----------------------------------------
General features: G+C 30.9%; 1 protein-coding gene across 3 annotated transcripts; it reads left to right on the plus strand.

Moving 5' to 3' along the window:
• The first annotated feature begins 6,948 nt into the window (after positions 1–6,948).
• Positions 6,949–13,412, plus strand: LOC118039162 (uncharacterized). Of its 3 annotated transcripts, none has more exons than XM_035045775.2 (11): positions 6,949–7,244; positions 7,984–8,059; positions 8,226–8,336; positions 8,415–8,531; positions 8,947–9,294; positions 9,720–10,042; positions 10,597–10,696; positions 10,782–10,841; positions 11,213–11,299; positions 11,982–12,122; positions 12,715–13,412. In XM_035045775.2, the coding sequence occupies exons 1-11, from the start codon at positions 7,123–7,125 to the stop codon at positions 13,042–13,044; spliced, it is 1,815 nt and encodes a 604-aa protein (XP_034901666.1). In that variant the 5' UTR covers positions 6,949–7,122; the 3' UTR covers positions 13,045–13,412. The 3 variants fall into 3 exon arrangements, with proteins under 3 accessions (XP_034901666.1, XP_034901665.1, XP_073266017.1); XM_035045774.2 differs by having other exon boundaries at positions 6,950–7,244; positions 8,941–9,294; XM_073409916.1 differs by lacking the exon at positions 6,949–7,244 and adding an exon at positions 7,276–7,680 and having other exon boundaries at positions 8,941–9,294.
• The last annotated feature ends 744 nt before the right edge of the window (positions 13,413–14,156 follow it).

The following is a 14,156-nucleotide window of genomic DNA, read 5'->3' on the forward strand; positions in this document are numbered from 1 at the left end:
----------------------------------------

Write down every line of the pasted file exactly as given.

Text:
General features: G+C 30.9%; 1 protein-coding gene across 3 annotated transcripts; it reads left to right on the plus strand.

Moving 5' to 3' along the window:
• The first annotated feature begins 6,948 nt into the window (after positions 1–6,948).
• Positions 6,949–13,412, plus strand: LOC118039162 (uncharacterized). Of its 3 annotated transcripts, none has more exons than XM_035045775.2 (11): positions 6,949–7,244; positions 7,984–8,059; positions 8,226–8,336; positions 8,415–8,531; positions 8,947–9,294; positions 9,720–10,042; positions 10,597–10,696; positions 10,782–10,841; positions 11,213–11,299; positions 11,982–12,122; positions 12,715–13,412. In XM_035045775.2, the coding sequence occupies exons 1-11, from the start codon at positions 7,123–7,125 to the stop codon at positions 13,042–13,044; spliced, it is 1,815 nt and encodes a 604-aa protein (XP_034901666.1). In that variant the 5' UTR covers positions 6,949–7,122; the 3' UTR covers positions 13,045–13,412. The 3 variants fall into 3 exon arrangements, with proteins under 3 accessions (XP_034901666.1, XP_034901665.1, XP_073266017.1); XM_035045774.2 differs by having other exon boundaries at positions 6,950–7,244; positions 8,941–9,294; XM_073409916.1 differs by lacking the exon at positions 6,949–7,244 and adding an exon at positions 7,276–7,680 and having other exon boundaries at positions 8,941–9,294.
• The last annotated feature ends 744 nt before the right edge of the window (positions 13,413–14,156 follow it).

The following is a 14,156-nucleotide window of genomic DNA, read 5'->3' on the forward strand; positions in this document are numbered from 1 at the left end: